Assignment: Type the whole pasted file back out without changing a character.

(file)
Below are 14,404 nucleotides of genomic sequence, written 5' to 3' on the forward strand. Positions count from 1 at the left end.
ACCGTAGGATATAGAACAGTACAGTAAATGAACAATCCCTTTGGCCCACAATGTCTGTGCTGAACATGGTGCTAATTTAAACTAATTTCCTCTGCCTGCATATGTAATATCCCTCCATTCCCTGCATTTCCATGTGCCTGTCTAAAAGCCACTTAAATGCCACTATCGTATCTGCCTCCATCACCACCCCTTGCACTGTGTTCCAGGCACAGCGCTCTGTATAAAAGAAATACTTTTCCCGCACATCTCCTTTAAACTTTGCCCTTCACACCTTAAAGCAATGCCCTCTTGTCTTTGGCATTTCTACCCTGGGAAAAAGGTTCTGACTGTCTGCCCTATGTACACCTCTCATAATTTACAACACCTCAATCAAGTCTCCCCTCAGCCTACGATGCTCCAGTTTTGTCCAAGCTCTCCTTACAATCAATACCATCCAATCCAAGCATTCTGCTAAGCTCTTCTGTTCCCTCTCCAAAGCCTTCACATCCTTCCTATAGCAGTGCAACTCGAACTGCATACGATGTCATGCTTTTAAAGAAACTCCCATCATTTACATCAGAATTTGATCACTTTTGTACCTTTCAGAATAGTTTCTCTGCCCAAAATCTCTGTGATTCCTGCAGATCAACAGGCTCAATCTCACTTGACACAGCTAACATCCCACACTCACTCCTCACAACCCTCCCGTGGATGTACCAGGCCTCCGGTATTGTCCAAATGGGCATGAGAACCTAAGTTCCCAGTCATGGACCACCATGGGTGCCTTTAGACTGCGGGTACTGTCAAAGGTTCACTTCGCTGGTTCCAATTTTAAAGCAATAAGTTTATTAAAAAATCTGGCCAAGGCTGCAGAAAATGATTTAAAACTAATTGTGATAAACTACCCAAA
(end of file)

Below are 14,404 nucleotides of genomic sequence, written 5' to 3' on the forward strand. Positions count from 1 at the left end.
ACCGTAGGATATAGAACAGTACAGTAAATGAACAATCCCTTTGGCCCACAATGTCTGTGCTGAACATGGTGCTAATTTAAACTAATTTCCTCTGCCTGCATATGTAATATCCCTCCATTCCCTGCATTTCCATGTGCCTGTCTAAAAGCCACTTAAATGCCACTATCGTATCTGCCTCCATCACCACCCCTTGCACTGTGTTCCAGGCACAGCGCTCTGTATAAAAGAAATACTTTTCCCGCACATCTCCTTTAAACTTTGCCCTTCACACCTTAAAGCAATGCCCTCTTGTCTTTGGCATTTCTACCCTGGGAAAAAGGTTCTGACTGTCTGCCCTATGTACACCTCTCATAATTTACAACACCTCAATCAAGTCTCCCCTCAGCCTACGATGCTCCAGTTTTGTCCAAGCTCTCCTTACAATCAATACCATCCAATCCAAGCATTCTGCTAAGCTCTTCTGTTCCCTCTCCAAAGCCTTCACATCCTTCCTATAGCAGTGCAACTCGAACTGCATACGATGTCATGCTTTTAAAGAAACTCCCATCATTTACATCAGAATTTGATCACTTTTGTACCTTTCAGAATAGTTTCTCTGCCCAAAATCTCTGTGATTCCTGCAGATCAACAGGCTCAATCTCACTTGACACAGCTAACATCCCACACTCACTCCTCACAACCCTCCCGTGGATGTACCAGGCCTCCGGTATTGTCCAAATGGGCATGAGAACCTAAGTTCCCAGTCATGGACCACCATGGGTGCCTTTAGACTGCGGGTACTGTCAAAGGTTCACTTCGCTGGTTCCAATTTTAAAGCAATAAGTTTATTAAAAAATCTGGCCAAGGCTGCAGAAAATGATTTAAAACTAATTGTGATAAACTACCCAAA